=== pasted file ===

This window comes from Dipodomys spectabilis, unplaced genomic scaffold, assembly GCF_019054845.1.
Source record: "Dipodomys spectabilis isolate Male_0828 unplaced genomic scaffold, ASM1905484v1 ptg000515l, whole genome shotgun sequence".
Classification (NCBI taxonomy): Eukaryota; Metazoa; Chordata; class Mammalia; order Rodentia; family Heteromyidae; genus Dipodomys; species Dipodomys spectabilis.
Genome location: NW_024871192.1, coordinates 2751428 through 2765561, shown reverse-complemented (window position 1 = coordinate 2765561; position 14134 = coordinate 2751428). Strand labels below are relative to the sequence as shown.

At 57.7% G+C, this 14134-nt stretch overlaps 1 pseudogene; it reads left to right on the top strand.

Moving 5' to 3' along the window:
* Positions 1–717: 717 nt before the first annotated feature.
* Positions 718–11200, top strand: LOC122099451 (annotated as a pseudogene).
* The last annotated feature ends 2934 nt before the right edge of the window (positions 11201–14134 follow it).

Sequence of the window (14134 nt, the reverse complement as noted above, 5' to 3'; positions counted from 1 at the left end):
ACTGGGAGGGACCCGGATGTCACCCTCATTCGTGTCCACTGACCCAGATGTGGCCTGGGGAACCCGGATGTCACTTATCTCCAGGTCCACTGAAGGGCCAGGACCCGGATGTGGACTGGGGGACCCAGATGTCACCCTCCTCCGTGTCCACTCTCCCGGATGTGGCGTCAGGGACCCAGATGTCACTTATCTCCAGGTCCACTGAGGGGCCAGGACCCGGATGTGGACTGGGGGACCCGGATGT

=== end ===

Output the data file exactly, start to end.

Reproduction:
This window comes from Dipodomys spectabilis, unplaced genomic scaffold, assembly GCF_019054845.1.
Source record: "Dipodomys spectabilis isolate Male_0828 unplaced genomic scaffold, ASM1905484v1 ptg000515l, whole genome shotgun sequence".
Classification (NCBI taxonomy): Eukaryota; Metazoa; Chordata; class Mammalia; order Rodentia; family Heteromyidae; genus Dipodomys; species Dipodomys spectabilis.
Genome location: NW_024871192.1, coordinates 2751428 through 2765561, shown reverse-complemented (window position 1 = coordinate 2765561; position 14134 = coordinate 2751428). Strand labels below are relative to the sequence as shown.

At 57.7% G+C, this 14134-nt stretch overlaps 1 pseudogene; it reads left to right on the top strand.

Moving 5' to 3' along the window:
* Positions 1–717: 717 nt before the first annotated feature.
* Positions 718–11200, top strand: LOC122099451 (annotated as a pseudogene).
* The last annotated feature ends 2934 nt before the right edge of the window (positions 11201–14134 follow it).

Sequence of the window (14134 nt, the reverse complement as noted above, 5' to 3'; positions counted from 1 at the left end):
ACTGGGAGGGACCCGGATGTCACCCTCATTCGTGTCCACTGACCCAGATGTGGCCTGGGGAACCCGGATGTCACTTATCTCCAGGTCCACTGAAGGGCCAGGACCCGGATGTGGACTGGGGGACCCAGATGTCACCCTCCTCCGTGTCCACTCTCCCGGATGTGGCGTCAGGGACCCAGATGTCACTTATCTCCAGGTCCACTGAGGGGCCAGGACCCGGATGTGGACTGGGGGACCCGGATGT